Summary: The owner of an option contract has the right to exercise it, and thus require that the financial transaction specified by the contract is to be carried out immediately between the two parties, whereupon the option contract is terminated. When exercising a call option, the owner of the option purchases the underlying shares (or commodities, fixed interest securities, etc. Exercising a put option involves the sale of the underlying shares.
It’s common to hear investors speak of exercising a stock option, or sometimes a stock warrant, and what that means is that they are planning to use the terms specified in the option to purchase the stock either to hold or to resell. Having a stock option gives the holder a set price for the stock, so long as they use it by the designated deadline, regardless of the market value.
What is Exercising a Stock Option
A stock option sets the price of a stock at a specified value, often called a strike price, that the call option holder is guaranteed to be able to purchase the stock for. For example, if a stock option is given and has 10 years until it expires with the strike price of the option being $20 per share, then so long as the option is exercised within 10 years, each share covered will only cost the option holder $20. The value of having an option comes into play when a stock value climbs above the strike price. Say the stock mentioned above is now valued at $50 at the end of the option deadline. If the option holder exercises the option, they pay only $20 a share for stocks worth $50 each. An option holder can exercise the option, pay the strike price for each share, and then resell the stock for an immediate profit when circumstances like that exist.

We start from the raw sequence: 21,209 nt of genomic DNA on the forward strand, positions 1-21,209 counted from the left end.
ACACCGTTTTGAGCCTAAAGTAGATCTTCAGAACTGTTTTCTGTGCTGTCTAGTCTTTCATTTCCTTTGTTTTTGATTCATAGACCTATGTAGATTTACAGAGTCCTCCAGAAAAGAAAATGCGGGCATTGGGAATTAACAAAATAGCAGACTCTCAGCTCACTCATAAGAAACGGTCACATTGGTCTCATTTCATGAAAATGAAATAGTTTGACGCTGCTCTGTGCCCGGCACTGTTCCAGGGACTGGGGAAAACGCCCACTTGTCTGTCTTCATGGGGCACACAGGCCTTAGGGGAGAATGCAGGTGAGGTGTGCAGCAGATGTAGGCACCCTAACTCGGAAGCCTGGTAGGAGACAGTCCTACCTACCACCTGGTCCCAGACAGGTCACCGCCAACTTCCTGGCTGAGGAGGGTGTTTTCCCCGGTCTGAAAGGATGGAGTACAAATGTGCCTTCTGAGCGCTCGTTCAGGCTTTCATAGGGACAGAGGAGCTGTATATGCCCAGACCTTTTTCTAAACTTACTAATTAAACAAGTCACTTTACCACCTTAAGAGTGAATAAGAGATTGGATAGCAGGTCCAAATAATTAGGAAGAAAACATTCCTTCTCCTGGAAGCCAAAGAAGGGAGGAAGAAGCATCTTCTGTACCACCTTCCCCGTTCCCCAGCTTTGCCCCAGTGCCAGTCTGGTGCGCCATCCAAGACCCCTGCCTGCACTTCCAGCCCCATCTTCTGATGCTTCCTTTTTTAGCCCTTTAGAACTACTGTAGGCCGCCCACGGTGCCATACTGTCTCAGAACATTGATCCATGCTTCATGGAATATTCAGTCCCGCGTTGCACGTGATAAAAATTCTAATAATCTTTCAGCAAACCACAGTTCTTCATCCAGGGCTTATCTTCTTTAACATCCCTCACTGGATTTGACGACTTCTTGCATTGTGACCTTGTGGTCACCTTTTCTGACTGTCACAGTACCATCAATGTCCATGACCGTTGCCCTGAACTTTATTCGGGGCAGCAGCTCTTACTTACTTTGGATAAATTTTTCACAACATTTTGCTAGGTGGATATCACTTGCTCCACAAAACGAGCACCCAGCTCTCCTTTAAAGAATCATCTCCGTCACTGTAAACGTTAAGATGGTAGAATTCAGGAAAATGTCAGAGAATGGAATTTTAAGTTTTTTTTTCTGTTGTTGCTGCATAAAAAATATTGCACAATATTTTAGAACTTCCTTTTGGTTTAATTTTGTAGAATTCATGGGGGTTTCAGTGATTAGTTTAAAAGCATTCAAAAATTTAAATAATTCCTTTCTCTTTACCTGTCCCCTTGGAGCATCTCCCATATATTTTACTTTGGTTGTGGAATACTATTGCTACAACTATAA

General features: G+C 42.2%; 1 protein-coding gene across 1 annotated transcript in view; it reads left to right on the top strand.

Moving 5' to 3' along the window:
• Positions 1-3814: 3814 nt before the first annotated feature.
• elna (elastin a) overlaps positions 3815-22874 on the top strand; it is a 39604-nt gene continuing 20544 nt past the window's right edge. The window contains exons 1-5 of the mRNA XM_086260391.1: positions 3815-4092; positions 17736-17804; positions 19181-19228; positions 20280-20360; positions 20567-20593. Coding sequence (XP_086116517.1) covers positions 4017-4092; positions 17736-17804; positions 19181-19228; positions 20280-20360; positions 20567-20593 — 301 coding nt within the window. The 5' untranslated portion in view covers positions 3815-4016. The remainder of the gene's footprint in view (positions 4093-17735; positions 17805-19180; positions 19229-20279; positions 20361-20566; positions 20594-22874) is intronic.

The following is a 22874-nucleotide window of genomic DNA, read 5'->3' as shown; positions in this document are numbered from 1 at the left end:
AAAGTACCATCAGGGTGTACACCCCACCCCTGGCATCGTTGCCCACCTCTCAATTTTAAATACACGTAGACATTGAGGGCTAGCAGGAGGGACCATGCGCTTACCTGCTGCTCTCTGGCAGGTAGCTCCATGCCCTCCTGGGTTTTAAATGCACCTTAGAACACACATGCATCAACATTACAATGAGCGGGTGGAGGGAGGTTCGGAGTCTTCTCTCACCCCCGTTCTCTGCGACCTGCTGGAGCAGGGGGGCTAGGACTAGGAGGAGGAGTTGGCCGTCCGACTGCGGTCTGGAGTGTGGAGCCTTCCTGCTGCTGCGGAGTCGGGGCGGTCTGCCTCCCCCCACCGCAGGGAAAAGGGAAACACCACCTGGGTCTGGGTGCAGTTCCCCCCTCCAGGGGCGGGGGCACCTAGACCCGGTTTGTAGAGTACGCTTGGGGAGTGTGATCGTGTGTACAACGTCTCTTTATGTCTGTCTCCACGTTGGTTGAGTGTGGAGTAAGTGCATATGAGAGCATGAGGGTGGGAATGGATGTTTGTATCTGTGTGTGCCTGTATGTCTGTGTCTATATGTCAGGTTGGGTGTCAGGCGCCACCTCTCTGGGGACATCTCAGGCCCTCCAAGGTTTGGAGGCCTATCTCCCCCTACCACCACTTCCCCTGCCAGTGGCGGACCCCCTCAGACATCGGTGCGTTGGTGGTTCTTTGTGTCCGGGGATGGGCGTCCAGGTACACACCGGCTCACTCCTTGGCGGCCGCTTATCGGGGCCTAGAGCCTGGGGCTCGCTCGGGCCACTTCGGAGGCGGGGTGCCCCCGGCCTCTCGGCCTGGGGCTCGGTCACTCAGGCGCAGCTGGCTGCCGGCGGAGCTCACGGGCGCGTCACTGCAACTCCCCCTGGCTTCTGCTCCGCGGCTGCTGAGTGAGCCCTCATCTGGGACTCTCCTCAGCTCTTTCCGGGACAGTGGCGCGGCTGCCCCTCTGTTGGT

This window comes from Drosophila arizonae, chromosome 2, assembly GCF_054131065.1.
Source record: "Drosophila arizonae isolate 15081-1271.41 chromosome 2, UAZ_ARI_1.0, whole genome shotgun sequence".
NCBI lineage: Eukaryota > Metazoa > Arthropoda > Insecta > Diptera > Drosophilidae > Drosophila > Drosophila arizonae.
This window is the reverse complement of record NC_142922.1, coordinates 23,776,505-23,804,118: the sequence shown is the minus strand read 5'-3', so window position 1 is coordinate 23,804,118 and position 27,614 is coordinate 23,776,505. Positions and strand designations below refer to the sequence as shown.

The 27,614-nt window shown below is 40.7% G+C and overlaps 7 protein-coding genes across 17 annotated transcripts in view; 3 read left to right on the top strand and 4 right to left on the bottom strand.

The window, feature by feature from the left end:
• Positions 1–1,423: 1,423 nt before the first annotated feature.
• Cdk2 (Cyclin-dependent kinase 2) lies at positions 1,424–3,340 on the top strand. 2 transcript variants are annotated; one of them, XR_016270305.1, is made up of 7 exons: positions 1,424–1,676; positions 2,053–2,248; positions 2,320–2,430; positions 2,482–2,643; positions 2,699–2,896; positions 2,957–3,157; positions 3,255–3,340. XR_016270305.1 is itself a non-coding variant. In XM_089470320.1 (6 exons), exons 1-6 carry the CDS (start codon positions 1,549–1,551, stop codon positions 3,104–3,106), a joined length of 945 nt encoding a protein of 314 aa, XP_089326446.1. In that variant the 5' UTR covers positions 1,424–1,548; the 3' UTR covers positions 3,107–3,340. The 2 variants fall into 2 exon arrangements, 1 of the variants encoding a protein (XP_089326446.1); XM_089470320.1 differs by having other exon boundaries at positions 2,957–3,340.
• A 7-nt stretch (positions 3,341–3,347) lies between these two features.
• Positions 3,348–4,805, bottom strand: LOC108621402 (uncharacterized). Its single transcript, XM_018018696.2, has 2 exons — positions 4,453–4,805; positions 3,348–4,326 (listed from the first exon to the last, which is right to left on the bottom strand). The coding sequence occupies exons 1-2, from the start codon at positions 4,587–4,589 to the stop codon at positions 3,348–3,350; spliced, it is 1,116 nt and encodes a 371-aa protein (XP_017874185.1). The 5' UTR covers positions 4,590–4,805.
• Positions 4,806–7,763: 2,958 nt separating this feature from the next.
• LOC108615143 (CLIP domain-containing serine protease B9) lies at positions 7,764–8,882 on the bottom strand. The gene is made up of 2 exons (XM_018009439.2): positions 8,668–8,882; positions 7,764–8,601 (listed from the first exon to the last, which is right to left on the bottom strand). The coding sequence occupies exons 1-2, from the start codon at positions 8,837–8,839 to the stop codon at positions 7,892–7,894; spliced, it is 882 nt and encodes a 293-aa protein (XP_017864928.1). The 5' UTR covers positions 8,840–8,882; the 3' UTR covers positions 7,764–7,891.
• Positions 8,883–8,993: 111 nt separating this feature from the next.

The mechanics of exercising a put option are similar but the option holder sells the stock (either from his inventory or selling it short). As can be deduced, a put option is a bet on the underlying stock price declining in the future, therefore the put option holder locks in a higher future stock price when the put option was purchased. Exercising the put option allows the investor to sell the stock at a higher price than the current market price (if the put option is in the money) and pocket the difference.
How to Exercise a Stock Option
There are several steps that should be followed to ensure the option is exercised correctly.
- Make sure the option has been vested. Many options have time requirements that must pass before the full amount of shares can be purchased. It’s generally best to wait until the maximum amount of shares can be purchased by the option before using it.
- Choose what method is wanted for the transaction: cash, cashless or stock swap.
- Determine how many shares should be purchased or traded via the option.
- Estimate the net proceeds that will be provided according to how the market price is established, as outlined in the option.
- Complete a stock option exercise form or letter depending on what the option grantor requires.
- Return the completed form to the stock administrator, broker or company that the option specifies.
- Maintain records for taxation purposes, as proceeds will carry a tax liability. Keep copies of the exercise statements and of the 1099-B provided by the broker.
When the option can be exercised for a profit, it is said to be in the money. When the option exercise would result in a loss, the option is said to be out of the money.